Average American cannot afford to buy a Home in 25 States

The average American family cannot afford to buy a home in 25 states and the District of Columbia.

Most Americans cannot afford to buy a home in half the states according to data compiled by How Much. The How Much team estimated the amount of income needed to buy an average home with a 30-year mortgage; and a 10% down payment, in 50 states and the District of Columbia.

The amount of income needed to buy a home exceeded the U.S. Median Household Income in 25 states and the Nation’s Capital. The U.S. Census Bureau calculated that the average American household made around $59,039 a year in 2016.

There are 25 states where the income needed to purchase the average home exceeds $59,039, a Simplepost list based on How Much’s data indicates. The situation in the District of Columbia was even worse – a person needs an income of $138,440 a year to buy a home in the nation’s capital.

Most Americans can no longer afford to buy a Home

If How Much’s data is correct the American dream of universal home ownership is dead. Most Americans now live in areas where they cannot afford to buy the average home with an ordinary mortgage.

There were 31 states in which the income needed to buy a home exceeded the median household income, Simplepost calculated. That means there are 31 states in which the average resident cannot afford to buy the typical home.

The housing crisis is far worse than we have been led to believe – if this data is correct. If that was not scary enough, the data shows that most of the nation is now in a real estate bubble. Most citizens cannot afford most of the homes on the market.

The income needed purchase a home exceeded the median income in all the nation’s most populous states. That included; California, New York, Texas, and Florida.

Equally frightening is the fact is that there were only two mainland high-income states where the median income exceeded the income needed to buy a home. One of those states was New Jersey where the median income was $76,126 a year and the amount needed to buy a home was $69,640. The other is Maryland where the average household income is $78,945 a year and the amount needed to buy a house was $72,200 annually.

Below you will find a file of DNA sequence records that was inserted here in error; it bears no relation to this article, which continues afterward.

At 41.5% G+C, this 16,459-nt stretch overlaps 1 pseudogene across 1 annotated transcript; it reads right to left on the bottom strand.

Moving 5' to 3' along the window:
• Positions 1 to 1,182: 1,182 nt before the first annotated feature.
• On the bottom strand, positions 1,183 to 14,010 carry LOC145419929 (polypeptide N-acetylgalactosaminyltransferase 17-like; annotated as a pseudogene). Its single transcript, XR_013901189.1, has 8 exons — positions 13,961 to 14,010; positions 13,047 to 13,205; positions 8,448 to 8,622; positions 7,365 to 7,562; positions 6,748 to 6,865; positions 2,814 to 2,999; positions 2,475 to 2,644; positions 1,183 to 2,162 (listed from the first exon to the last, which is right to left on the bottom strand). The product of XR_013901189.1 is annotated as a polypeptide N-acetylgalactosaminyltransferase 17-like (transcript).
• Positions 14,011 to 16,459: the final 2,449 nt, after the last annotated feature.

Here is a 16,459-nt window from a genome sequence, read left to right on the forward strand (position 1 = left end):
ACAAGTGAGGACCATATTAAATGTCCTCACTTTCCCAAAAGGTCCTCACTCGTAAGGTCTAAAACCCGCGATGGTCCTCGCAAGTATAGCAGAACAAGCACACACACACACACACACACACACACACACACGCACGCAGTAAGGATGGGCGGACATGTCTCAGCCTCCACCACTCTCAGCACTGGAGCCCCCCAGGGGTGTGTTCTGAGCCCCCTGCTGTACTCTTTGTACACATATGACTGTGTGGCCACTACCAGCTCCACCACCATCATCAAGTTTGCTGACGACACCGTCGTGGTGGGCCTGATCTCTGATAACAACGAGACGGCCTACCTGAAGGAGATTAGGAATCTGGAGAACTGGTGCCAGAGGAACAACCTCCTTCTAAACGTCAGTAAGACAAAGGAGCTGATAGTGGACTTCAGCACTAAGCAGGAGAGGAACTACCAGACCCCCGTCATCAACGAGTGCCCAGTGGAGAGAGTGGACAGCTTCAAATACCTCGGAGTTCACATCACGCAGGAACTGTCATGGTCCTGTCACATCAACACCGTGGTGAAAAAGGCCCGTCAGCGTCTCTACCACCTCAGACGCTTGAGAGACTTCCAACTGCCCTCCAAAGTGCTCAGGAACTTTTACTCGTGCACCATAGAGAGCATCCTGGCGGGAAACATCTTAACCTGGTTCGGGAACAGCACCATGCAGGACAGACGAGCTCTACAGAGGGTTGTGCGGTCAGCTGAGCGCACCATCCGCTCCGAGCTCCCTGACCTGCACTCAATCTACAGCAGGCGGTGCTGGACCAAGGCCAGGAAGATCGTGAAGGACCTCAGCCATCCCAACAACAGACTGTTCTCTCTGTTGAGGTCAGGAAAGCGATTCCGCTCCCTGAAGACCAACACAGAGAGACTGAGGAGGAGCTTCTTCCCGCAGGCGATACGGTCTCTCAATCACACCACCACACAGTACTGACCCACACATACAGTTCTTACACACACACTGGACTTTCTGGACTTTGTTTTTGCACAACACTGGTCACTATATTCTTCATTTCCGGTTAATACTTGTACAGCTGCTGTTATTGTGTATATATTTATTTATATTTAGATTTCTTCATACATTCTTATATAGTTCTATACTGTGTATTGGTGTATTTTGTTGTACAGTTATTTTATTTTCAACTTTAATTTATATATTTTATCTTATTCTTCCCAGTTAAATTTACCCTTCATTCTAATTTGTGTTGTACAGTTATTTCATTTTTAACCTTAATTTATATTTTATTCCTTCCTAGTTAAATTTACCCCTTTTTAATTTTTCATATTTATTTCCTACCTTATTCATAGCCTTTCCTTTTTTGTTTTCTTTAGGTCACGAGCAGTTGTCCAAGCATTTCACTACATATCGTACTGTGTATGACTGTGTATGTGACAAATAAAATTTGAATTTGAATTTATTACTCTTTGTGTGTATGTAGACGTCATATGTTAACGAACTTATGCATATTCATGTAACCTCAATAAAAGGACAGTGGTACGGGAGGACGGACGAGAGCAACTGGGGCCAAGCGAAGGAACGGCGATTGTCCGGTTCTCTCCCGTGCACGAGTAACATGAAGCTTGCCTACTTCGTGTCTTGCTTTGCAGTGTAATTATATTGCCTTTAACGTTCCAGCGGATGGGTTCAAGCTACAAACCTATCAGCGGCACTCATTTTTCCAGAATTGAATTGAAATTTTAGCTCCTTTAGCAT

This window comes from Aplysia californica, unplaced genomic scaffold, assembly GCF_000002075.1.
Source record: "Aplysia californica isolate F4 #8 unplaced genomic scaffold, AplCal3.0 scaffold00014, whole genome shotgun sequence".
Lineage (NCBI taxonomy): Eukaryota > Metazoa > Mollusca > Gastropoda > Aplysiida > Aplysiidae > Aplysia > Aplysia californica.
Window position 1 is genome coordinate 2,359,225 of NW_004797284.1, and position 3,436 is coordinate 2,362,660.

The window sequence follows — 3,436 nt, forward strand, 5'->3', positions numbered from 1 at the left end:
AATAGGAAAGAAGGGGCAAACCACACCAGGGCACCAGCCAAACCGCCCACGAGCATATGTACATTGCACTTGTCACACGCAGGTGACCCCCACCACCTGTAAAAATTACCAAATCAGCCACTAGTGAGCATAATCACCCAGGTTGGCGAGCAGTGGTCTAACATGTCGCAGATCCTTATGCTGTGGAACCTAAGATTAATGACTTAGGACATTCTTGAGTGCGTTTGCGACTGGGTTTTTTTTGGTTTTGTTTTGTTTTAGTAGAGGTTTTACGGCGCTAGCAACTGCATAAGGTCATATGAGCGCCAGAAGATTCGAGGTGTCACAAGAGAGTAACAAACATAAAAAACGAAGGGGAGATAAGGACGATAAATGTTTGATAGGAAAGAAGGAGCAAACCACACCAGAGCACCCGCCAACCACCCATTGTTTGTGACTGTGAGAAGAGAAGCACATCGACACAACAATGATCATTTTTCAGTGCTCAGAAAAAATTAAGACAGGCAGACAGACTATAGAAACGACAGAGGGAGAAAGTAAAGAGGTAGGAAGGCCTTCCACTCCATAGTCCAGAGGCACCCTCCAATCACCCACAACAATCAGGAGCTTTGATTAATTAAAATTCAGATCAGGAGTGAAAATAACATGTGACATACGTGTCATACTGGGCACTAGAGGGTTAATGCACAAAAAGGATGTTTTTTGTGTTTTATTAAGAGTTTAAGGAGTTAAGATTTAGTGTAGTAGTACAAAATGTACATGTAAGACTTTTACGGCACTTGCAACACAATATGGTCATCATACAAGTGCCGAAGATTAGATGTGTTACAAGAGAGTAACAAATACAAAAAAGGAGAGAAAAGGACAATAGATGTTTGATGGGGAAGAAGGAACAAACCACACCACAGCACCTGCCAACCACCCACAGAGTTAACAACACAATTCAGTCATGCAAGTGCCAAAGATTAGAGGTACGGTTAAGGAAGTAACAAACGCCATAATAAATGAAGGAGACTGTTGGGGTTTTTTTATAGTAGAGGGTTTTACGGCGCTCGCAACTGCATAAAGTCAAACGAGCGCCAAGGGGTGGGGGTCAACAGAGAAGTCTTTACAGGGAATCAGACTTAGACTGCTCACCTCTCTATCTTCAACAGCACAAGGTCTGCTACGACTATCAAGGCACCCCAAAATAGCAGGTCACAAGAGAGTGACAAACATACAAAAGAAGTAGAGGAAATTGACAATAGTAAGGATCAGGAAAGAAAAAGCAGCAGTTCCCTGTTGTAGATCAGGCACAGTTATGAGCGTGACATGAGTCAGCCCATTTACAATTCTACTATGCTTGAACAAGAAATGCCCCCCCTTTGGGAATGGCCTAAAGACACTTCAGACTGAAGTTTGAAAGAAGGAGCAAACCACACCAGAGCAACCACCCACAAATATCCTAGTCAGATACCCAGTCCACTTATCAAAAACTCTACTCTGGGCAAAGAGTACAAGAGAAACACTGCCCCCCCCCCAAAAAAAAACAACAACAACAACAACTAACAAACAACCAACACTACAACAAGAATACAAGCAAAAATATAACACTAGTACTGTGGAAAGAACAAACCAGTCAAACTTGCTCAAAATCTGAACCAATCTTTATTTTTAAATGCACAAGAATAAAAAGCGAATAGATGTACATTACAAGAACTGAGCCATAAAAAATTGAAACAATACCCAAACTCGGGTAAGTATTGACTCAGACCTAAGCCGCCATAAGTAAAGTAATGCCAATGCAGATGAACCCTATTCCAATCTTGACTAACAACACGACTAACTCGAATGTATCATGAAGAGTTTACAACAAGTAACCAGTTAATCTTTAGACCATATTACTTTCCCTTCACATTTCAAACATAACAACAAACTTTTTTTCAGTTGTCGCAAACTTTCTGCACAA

Will Income Inequality Lead to a Real Estate Bubble?

Realtors, investors and property owners should beware because there are seven states; California, Hawaii, Oregon, New York, Colorado, Montana, and Massachusetts, where the cash flow needed to buy a home exceeds the median income household income by more than $20,000.

There is only one state where the revenue needed to buy a home is more than double the median income. That state is Hawaii; where the median income is $74,511 a year, and the income needed to buy a home is $153,520 a year.

California comes close to that horrendous benchmark; you need to make $120,120 a year to buy the average home in the Golden State. The average salary there is $67,739 a year, making homes out of reach for most Californians.

Colorado is also bad; a household needs to make $100,200 a year to buy the average home in that state. The median household in the Centennial State is $65,685 a year.

Basic income fans will note that the average median income in Alaska is $76,440 a year, but only $67,280 a year is needed to buy a home in the Final Frontier. Alaska is the only state that pays a basic income in the form of a $2,072 annual payment from the Permanent Fund. That fund pays oil and mineral revenues back to residents.

A House is becoming an Impossible Dream for the Residents of these States

What’s truly frightening is that the average home price now exceeds the median income in a number of low-income states. For example, it takes a yearly income of $67,280 to buy a home in Arizona; the average annual take-home pay for a household in that state is $53,558 a year.

The median household income in Alabama is around $46,257 a year, but it takes $47,960 a year to buy a home in that state. The average income in Florida was $50,860 a year, but it a take-home pay of $70,360 a year is needed to purchase a home in the Sunshine State.

The median income in Idaho is $54,807 a year but it would take $70,360 a year to buy the average home in that state. The average household in Louisiana makes $45,320 a year but it would take $50,320 a year to buy the average home there.

The median household income in Mississippi is $41,754 a year, but it would take an income of $44,360 a year to buy the average home in that state. The average family in Montana makes around $50,027 a year, but that household would need $75,720 a year to purchase the average home there.